X-Files S10 E03 Review: Mulder and Scully Meet the Were-Monster
This review contains spoilers. Read at your own risk.
That was a little bit silly, wasn’t it? This play on the monster-of-the-week trope was certainly a breath of fresh air after the horrific, Hitchcock-like second episode of the season. Mulder and Scully Meet the Were-Monster is a fantastic title, bringing back the feel of the golden era of sci-fi: paperback and pulp fiction.
The episode sets its comedic tone from the moment we are greeted by the couple huffing paint in the forest – an opening that clearly reveals we are in for a ride. Of course we could not have expected any less from Darin Morgan, whose past work on the X-Files left an impression on its fan base. His last work was Jose Chung’s From Outer Space, the 20th episode Season 3. What makes Morgan’s episodes so good? Well, from this episode alone, Morgan brings the meta, conscious viewpoint the series needs. These episodes are proof that the series doesn’t take itself too seriously, and is an acknowledgement to the ridiculousness the mythos has dipped into within the last decade. It is satirical without insulting the show too much to the point that we detach from it, and brings enough self-awareness to its audience to prove that it is aware its own flaws. Furthermore, this episode does what X-Files does best: address the issues going on in our modern society by integrating it in the narrative of science fiction.
There are some pretty hilarious moments in this episode that’s truly worth noting. My favourite bit was watching Mulder try to capture a picture of the were-monster and only to end up taking blurry video that suffered under the vertical video syndrome. There’s the playful jab at the notion that everyone has a camera nowadays, and so not having a photo of the were-monster just seemed impossible. And yet we have Mulder, who comically puts the blame on the new app he downloaded for his inability to capture an image of the monster, delivering the scifi trope of our ongoing dependence on technology and the conflict that occurs when technology fails.
On a similar note, can we talk about the ridiculousness of the were-monster’s costume? It is so painfully obvious it’s a costume, which adds to the campy feel of the episode, and goes well with the equally ridiculous human name he had chosen for himself – Guy Man. Not to mention the silly psychotherapist, whose idea of grounding and calming himself is to take a walk in the graveyard.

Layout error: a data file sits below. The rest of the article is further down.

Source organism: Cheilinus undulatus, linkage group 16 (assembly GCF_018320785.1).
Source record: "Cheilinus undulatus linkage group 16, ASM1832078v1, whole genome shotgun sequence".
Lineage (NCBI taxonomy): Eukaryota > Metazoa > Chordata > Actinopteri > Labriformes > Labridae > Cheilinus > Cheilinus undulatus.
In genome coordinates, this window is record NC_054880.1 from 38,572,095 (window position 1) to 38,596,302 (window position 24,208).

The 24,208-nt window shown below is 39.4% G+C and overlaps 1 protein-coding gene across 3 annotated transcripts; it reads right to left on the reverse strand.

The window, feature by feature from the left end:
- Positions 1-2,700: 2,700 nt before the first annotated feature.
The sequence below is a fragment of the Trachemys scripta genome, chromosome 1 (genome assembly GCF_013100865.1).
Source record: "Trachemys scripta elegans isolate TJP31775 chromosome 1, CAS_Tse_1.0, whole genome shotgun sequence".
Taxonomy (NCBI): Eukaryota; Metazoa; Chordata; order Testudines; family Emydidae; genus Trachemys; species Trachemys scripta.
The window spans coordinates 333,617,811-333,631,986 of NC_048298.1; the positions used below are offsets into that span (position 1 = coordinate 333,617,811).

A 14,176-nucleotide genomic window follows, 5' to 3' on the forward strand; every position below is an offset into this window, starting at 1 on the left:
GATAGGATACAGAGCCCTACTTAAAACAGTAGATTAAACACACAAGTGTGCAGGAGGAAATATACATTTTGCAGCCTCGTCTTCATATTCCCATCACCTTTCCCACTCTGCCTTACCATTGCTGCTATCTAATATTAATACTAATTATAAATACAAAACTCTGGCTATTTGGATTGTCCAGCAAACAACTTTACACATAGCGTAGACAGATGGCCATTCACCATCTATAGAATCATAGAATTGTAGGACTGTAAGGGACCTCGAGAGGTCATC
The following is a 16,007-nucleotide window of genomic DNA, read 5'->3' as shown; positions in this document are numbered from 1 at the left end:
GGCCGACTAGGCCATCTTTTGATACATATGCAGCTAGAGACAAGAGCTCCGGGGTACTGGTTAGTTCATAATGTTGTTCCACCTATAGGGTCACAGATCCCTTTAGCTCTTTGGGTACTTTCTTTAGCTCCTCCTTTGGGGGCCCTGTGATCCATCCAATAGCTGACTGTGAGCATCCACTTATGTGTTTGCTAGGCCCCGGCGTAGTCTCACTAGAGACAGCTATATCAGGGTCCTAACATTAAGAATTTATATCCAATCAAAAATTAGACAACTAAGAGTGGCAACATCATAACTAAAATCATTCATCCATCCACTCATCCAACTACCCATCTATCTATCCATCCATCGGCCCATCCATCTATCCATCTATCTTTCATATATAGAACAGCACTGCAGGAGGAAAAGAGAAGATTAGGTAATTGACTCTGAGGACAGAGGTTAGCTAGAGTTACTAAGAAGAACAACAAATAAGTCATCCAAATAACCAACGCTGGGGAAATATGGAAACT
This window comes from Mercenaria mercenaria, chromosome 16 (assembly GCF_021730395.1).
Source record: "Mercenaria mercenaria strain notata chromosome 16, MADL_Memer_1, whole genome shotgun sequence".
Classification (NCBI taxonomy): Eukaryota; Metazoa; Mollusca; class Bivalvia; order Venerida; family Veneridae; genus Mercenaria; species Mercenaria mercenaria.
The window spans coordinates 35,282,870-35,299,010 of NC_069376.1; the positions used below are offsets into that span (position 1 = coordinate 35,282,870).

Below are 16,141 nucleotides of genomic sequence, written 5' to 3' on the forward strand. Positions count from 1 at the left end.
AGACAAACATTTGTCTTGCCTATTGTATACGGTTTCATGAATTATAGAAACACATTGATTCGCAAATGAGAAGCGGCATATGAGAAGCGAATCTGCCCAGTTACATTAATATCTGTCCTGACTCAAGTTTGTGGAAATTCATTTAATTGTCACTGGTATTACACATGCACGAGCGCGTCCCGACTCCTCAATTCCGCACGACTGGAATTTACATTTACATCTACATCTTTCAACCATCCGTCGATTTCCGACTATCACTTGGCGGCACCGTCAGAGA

Toilet humour was abound as well and we see this at our first introduction to the were-monster – presented in the form of an unassuming, proper British man caught unaware in a Porta Potty trying to do his business privately. The were-monster is of course, Guy Man, who, in a clever plot twist, was actually a monster who got bit by a human, and thus begins his journey into becoming one of us.
There was also the biblical bit where Guy Man first becomes aware of his own nakedness, a quality that is so unique to the human experience – very Adam and Eve / Garden of Eden like, in terms of character and setting, reminding us that this episode has something very important to say about our collective existence. The episode then takes on a deeper, more satirical approach to the daily issues of the human nature. Guy Man has to arduously go through the mediocrity of day to day societal living, finding a job, having no idea what he’s saying and instead bs’ing his way through everything, (which the were-monster says is better than camouflage) and in a final move, decides once and for all that the only way humans can find happiness is to spend their time with other non-humans – and so he adopts a dog, proposing the idea that the only way humans can be happy, is to have complete ownership and control over another living being.
No matter how hard Mulder tries to find logic in this case, Guy Man proclaims: There IS no logic! Throughout Man’s narration, Mulder keeps trying to spin and lead his story into violence- when did Man attack? When did he murder? Upon reaching the conclusion of the story, Mulder finds out that the real villain isn’t Guy Man, but Pasha – the animal control worker. Pasha tries to say a speech to justify his killings but Scully interrupts him, saying, “You’ve seen one serial killer, you’ve seen them all”.
This episode resonates with the premise of this season – in that we, ourselves, are the villain, the alien, and the monster. Just as Guy Man says, it is much easier to accept that monsters are real out there, instead of within us. The comedic approach this episode took is perhaps the only way to deliver this message without isolating its audience too much, because of the harshness of the message it is delivering. Personally, this is definitely going on my top list of favourite X-Files episodes, because it is one that truly unmasks the cruelty and reality of our day-to-day, by showing us what our lives are like, through the eyes of a monster.